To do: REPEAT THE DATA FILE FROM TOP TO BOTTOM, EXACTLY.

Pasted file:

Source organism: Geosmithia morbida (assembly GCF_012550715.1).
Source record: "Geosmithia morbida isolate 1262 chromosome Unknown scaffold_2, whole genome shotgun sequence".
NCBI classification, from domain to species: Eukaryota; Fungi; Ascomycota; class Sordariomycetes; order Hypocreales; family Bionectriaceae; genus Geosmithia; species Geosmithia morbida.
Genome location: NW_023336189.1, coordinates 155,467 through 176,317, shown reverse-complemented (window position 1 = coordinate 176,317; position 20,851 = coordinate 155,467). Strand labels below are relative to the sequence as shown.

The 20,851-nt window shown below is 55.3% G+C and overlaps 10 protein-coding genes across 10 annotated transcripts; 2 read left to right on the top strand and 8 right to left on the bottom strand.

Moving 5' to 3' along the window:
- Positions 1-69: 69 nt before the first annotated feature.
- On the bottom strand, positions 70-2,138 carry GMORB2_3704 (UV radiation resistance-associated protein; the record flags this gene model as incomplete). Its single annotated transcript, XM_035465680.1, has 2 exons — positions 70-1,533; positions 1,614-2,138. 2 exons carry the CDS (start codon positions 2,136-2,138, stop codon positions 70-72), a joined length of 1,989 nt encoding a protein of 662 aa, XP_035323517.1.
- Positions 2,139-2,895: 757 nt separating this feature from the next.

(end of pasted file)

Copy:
Source organism: Geosmithia morbida (assembly GCF_012550715.1).
Source record: "Geosmithia morbida isolate 1262 chromosome Unknown scaffold_2, whole genome shotgun sequence".
NCBI classification, from domain to species: Eukaryota; Fungi; Ascomycota; class Sordariomycetes; order Hypocreales; family Bionectriaceae; genus Geosmithia; species Geosmithia morbida.
Genome location: NW_023336189.1, coordinates 155,467 through 176,317, shown reverse-complemented (window position 1 = coordinate 176,317; position 20,851 = coordinate 155,467). Strand labels below are relative to the sequence as shown.

The 20,851-nt window shown below is 55.3% G+C and overlaps 10 protein-coding genes across 10 annotated transcripts; 2 read left to right on the top strand and 8 right to left on the bottom strand.

Moving 5' to 3' along the window:
- Positions 1-69: 69 nt before the first annotated feature.
- On the bottom strand, positions 70-2,138 carry GMORB2_3704 (UV radiation resistance-associated protein; the record flags this gene model as incomplete). Its single annotated transcript, XM_035465680.1, has 2 exons — positions 70-1,533; positions 1,614-2,138. 2 exons carry the CDS (start codon positions 2,136-2,138, stop codon positions 70-72), a joined length of 1,989 nt encoding a protein of 662 aa, XP_035323517.1.
- Positions 2,139-2,895: 757 nt separating this feature from the next.